As lockdown measures are relaxed in Europe, ‘Keep your distance’ has replaced ‘Stay at home.’ To help ensure physical distancing, major cities in the Netherlands have been mapped to highlight the routes and places where it is easier to follow guidelines and limit the spread of COVID-19.
“On Google Maps, people are interested in the shortest route, but in our case, we want to get from A to B in the safest way,” explains Achilleas Psyllidis, the main researcher behind the project in an interview with UNRIC.
These roadmaps have been designed by Delft University of Technology (TU) in collaboration with the Amsterdam Institute for Advanced Metropolitan Solutions (AMS Institute) and are available for eight Dutch towns: Amsterdam, Rotterdam, The Hague, Delft, Utrecht, Eindhoven, Groningen and Den Bosch.
They can be found online on ‘The Social Distancing Dashboard’. With the help of various colours, these interactive cards indicate the extent to which pedestrians and cyclists can maintain a distance of 1.5 metres.
Pavements, for example, are divided into four different categories, and take into account the space available to maintain distance from other road users. Pedestrian zones and public transport spots, which are often highly frequented, are also integrated into the dashboard. The university also plans to include places which many people visit, such as supermarkets or shopping centres.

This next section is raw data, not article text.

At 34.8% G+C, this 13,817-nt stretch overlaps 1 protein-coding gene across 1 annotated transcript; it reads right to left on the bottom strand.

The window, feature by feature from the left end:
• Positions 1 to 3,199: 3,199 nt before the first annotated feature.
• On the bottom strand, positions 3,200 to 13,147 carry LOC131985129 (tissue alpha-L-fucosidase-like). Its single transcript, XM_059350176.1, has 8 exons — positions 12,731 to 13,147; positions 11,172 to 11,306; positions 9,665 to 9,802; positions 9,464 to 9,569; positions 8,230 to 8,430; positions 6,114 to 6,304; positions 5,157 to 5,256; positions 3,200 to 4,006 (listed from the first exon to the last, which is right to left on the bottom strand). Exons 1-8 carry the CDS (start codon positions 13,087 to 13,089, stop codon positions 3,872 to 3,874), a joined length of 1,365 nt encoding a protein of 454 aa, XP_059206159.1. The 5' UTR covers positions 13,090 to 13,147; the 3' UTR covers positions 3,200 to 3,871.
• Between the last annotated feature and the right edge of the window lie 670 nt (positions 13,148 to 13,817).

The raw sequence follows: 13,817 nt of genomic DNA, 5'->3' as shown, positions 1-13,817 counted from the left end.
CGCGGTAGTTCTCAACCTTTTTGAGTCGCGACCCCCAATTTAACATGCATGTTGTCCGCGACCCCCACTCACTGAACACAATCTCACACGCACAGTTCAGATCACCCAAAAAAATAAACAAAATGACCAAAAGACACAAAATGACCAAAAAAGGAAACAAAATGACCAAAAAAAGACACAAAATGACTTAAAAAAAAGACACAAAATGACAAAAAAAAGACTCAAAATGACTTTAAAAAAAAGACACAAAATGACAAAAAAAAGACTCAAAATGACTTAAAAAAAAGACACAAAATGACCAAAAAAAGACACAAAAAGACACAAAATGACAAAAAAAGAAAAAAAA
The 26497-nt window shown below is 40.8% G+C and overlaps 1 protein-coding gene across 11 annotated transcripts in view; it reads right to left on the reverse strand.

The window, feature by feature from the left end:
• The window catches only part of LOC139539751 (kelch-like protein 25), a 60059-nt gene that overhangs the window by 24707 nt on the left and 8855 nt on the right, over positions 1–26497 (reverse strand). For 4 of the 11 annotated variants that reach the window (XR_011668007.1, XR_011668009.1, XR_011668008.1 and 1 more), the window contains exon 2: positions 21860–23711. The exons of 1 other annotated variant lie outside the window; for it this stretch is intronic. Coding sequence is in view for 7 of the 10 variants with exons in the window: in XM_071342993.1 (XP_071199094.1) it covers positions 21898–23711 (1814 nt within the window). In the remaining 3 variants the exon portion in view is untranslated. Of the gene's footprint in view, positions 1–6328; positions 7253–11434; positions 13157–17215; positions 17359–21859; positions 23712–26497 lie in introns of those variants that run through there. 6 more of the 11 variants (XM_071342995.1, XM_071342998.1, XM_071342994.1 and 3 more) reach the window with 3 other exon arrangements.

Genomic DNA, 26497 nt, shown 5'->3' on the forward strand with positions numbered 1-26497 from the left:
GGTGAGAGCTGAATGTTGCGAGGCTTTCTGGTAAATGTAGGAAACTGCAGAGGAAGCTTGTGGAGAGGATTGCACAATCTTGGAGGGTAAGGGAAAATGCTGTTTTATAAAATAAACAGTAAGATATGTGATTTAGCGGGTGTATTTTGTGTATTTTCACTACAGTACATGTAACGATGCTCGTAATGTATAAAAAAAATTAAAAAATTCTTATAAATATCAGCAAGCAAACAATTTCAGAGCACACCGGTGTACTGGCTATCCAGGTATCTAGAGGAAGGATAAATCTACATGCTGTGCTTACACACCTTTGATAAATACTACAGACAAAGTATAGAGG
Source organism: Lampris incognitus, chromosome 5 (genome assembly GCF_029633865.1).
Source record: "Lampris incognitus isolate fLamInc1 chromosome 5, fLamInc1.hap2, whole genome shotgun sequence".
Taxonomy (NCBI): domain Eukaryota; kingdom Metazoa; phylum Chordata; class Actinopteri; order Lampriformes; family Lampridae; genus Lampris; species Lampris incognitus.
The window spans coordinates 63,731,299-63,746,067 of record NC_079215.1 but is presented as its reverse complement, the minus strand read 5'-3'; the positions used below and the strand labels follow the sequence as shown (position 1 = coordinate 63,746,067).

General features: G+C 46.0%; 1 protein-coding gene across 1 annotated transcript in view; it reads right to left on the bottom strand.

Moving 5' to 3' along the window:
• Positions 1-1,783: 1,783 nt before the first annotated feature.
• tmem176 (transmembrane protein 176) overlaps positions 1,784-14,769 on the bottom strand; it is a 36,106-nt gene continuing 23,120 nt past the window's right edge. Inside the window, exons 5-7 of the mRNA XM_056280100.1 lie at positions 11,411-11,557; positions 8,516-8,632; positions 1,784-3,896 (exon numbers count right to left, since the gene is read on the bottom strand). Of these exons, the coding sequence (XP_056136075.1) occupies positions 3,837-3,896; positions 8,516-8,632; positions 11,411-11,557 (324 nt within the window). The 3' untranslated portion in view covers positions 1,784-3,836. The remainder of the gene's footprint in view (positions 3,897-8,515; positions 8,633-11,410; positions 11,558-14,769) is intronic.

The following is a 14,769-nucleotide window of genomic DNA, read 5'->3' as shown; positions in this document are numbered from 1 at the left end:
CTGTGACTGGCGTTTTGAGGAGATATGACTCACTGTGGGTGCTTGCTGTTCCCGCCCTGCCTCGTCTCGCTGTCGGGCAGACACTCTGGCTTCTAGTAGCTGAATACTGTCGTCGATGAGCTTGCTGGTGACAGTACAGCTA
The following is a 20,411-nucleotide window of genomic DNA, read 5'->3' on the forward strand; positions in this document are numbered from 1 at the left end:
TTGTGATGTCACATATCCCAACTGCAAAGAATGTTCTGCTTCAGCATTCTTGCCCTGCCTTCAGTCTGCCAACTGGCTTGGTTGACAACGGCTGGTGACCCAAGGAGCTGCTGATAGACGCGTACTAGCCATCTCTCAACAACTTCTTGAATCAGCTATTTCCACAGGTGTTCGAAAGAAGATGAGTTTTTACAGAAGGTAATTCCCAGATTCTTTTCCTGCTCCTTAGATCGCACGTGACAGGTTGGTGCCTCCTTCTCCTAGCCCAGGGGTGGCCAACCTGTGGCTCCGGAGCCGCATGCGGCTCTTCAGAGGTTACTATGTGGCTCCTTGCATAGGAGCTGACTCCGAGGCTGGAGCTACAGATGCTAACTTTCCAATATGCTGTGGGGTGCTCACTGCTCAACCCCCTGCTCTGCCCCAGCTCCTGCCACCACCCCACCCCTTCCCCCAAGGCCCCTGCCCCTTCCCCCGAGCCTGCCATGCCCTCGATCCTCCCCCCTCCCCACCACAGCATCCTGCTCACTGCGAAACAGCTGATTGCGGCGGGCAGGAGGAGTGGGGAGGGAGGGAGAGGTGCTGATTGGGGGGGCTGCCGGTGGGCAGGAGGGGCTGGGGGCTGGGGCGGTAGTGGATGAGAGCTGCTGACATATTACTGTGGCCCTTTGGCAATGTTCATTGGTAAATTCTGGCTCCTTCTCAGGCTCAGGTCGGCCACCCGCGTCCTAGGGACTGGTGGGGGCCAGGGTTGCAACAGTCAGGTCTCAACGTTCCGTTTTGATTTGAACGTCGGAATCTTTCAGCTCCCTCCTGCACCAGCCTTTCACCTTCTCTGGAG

Helping cities adapt
Policy makers in Amsterdam are already using the dashboard in their local policy making, Psyllidis says. on some roads, for example, cars can be refused access to give pedestrians and cyclists more room to follow physical distancing measures.
“The dashboard allows us to locate bottlenecks in the town,” explains Daniel Nagel, campaign adviser for the city of Amsterdam. “Having a complete picture of the space for pedestrians gives a good insight into the roads where it might be difficult to keep a distance of 1.5 metres. Amsterdam can then anticipate this and take measures which reduce the risk of the virus spreading in these places.”
A package of measures has been adopted in Amsterdam to ensure physical distancing: billboards and banners, road markings, such as lines, arrows and circles, surveillance systems of visited places, limits on the numbers of visitors in parks etc.
“Social media is also used, as well as a vehicle which encourages people in 12 languages to maintain physical distancing,” explains Daniel Nagel.
Maps for Europe
Delft University of Technology is not only discussing the use of its roadmaps in other Dutch towns, such as Rotterdam and Den Bosch. The university also has plans to develop maps in other European Union cities, such as Athens and Paris.
The dashboard will be adapted to each country’s measures. In the Netherlands, for example, a compulsory distance of 1.5 metres must be maintained, but in other countries such as France it is only 1 metre whilst in Greece it is 2 metres.
Sustainable cities and communities
Spatial planning and public spaces in towns play an important role in sustainable development. Sustainable Development Goal (SDG) 11 ‘Sustainable Cities and Communities’ underlines the importance of an equal and inclusive access to public spaces. Accessible public spaces ensure various populations can participate in society and contribute to the safety of cities and their inhabitants.